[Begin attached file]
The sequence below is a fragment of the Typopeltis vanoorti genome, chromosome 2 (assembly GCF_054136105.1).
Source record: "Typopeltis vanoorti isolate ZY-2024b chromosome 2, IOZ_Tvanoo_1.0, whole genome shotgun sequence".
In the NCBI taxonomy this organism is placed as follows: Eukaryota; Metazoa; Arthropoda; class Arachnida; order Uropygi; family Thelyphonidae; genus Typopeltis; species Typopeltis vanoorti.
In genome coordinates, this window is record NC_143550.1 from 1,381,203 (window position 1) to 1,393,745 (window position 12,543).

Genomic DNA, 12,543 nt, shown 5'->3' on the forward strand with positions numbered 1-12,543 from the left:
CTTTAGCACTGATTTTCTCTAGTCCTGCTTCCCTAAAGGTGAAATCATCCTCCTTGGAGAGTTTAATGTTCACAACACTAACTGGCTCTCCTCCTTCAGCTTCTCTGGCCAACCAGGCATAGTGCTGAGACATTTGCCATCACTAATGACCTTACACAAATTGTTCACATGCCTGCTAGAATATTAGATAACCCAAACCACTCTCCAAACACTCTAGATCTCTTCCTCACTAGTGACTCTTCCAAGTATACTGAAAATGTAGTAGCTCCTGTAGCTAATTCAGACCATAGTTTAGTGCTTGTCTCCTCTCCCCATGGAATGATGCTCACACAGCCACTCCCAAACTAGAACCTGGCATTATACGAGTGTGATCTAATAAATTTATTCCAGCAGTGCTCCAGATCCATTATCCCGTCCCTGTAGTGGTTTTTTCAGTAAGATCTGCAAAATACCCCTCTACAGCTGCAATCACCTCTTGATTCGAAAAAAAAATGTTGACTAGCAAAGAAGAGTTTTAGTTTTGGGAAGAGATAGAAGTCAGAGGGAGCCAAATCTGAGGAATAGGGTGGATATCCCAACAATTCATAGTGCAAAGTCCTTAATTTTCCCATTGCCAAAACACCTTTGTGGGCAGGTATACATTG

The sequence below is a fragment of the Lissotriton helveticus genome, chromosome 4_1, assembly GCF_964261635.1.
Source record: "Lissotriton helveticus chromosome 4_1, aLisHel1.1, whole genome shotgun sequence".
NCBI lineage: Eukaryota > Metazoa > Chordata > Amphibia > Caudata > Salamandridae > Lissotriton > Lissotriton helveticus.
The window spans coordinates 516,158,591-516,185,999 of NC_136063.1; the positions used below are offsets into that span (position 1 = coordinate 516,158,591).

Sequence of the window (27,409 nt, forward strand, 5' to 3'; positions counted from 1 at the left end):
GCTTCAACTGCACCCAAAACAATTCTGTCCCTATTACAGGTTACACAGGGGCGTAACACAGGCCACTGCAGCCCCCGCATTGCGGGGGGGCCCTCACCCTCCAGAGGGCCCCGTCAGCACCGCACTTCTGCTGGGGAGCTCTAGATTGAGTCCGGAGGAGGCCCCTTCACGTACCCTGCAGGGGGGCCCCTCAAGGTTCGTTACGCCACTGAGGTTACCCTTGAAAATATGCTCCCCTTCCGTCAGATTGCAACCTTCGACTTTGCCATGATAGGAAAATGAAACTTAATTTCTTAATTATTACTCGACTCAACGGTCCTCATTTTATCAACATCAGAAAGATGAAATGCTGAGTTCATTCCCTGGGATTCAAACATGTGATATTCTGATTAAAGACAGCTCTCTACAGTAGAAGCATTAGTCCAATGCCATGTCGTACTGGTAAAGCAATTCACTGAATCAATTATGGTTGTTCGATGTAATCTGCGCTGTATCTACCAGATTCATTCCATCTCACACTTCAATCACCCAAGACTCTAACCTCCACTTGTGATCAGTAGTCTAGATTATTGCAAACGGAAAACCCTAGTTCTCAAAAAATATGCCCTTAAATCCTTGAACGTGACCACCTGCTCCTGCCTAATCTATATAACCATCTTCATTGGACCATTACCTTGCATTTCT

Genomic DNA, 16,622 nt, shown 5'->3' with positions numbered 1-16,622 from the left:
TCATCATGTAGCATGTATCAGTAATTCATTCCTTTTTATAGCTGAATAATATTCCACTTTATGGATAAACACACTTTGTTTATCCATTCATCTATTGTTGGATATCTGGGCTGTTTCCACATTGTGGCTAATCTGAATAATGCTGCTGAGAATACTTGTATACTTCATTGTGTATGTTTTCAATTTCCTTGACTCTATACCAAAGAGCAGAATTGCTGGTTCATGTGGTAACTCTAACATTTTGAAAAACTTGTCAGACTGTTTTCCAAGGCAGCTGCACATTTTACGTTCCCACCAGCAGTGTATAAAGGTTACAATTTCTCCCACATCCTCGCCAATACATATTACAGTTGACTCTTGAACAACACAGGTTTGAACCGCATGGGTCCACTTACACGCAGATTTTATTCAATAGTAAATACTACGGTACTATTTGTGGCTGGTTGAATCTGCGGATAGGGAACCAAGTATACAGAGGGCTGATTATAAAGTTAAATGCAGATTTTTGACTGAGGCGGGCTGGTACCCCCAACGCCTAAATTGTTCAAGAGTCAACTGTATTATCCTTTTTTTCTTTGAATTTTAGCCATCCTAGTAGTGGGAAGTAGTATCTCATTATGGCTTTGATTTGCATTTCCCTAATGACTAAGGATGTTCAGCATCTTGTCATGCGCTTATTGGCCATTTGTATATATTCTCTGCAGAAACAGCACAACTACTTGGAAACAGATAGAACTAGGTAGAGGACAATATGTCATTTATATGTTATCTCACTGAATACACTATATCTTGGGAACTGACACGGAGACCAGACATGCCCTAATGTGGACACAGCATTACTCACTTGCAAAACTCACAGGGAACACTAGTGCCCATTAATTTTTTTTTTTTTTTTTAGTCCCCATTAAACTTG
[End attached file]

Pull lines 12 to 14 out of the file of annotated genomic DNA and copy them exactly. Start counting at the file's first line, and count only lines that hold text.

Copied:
GCTTCAACTGCACCCAAAACAATTCTGTCCCTATTACAGGTTACACAGGGGCGTAACACAGGCCACTGCAGCCCCCGCATTGCGGGGGGGCCCTCACCCTCCAGAGGGCCCCGTCAGCACCGCACTTCTGCTGGGGAGCTCTAGATTGAGTCCGGAGGAGGCCCCTTCACGTACCCTGCAGGGGGGCCCCTCAAGGTTCGTTACGCCACTGAGGTTACCCTTGAAAATATGCTCCCCTTCCGTCAGATTGCAACCTTCGACTTTGCCATGATAGGAAAATGAAACTTAATTTCTTAATTATTACTCGACTCAACGGTCCTCATTTTATCAACATCAGAAAGATGAAATGCTGAGTTCATTCCCTGGGATTCAAACATGTGATATTCTGATTAAAGACAGCTCTCTACAGTAGAAGCATTAGTCCAATGCCATGTCGTACTGGTAAAGCAATTCACTGAATCAATTATGGTTGTTCGATGTAATCTGCGCTGTATCTACCAGATTCATTCCATCTCACACTTCAATCACCCAAGACTCTAACCTCCACTTGTGATCAGTAGTCTAGATTATTGCAAACGGAAAACCCTAGTTCTCAAAAAATATGCCCTTAAATCCTTGAACGTGACCACCTGCTCCTGCCTAATCTATATAACCATCTTCATTGGACCATTACCTTGCATTTCT

Genomic DNA, 16,622 nt, shown 5'->3' with positions numbered 1-16,622 from the left:
TCATCATGTAGCATGTATCAGTAATTCATTCCTTTTTATAGCTGAATAATATTCCACTTTATGGATAAACACACTTTGTTTATCCATTCATCTATTGTTGGATATCTGGGCTGTTTCCACATTGTGGCTAATCTGAATAATGCTGCTGAGAATACTTGTATACTTCATTGTGTATGTTTTCAATTTCCTTGACTCTATACCAAAGAGCAGAATTGCTGGTTCATGTGGTAACTCTAACATTTTGAAAAACTTGTCAGACTGTTTTCCAAGGCAGCTGCACATTTTACGTTCCCACCAGCAGTGTATAAAGGTTACAATTTCTCCCACATCCTCGCCAATACATATTACAGTTGACTCTTGAACAACACAGGTTTGAACCGCATGGGTCCACTTACACGCAGATTTTATTCAATAGTAAATACTACGGTACTATTTGTGGCTGGTTGAATCTGCGGATAGGGAACCAAGTATACAGAGGGCTGATTATAAAGTTAAATGCAGATTTTTGACTGAGGCGGGCTGGTACCCCCAACGCCTAAATTGTTCAAGAGTCAACTGTATTATCCTTTTTTTCTTTGAATTTTAGCCATCCTAGTAGTGGGAAGTAGTATCTCATTATGGCTTTGATTTGCATTTCCCTAATGACTAAGGATGTTCAGCATCTTGTCATGCGCTTATTGGCCATTTGTATATATTCTCTGCAGAAACAGCACAACTACTTGGAAACAGATAGAACTAGGTAGAGGACAATATGTCATTTATATGTTATCTCACTGAATACACTATATCTTGGGAACTGACACGGAGACCAGACATGCCCTAATGTGGACACAGCATTACTCACTTGCAAAACTCACAGGGAACACTAGTGCCCATTAATTTTTTTTTTTTTTTTTAGTCCCCATTAAACTTG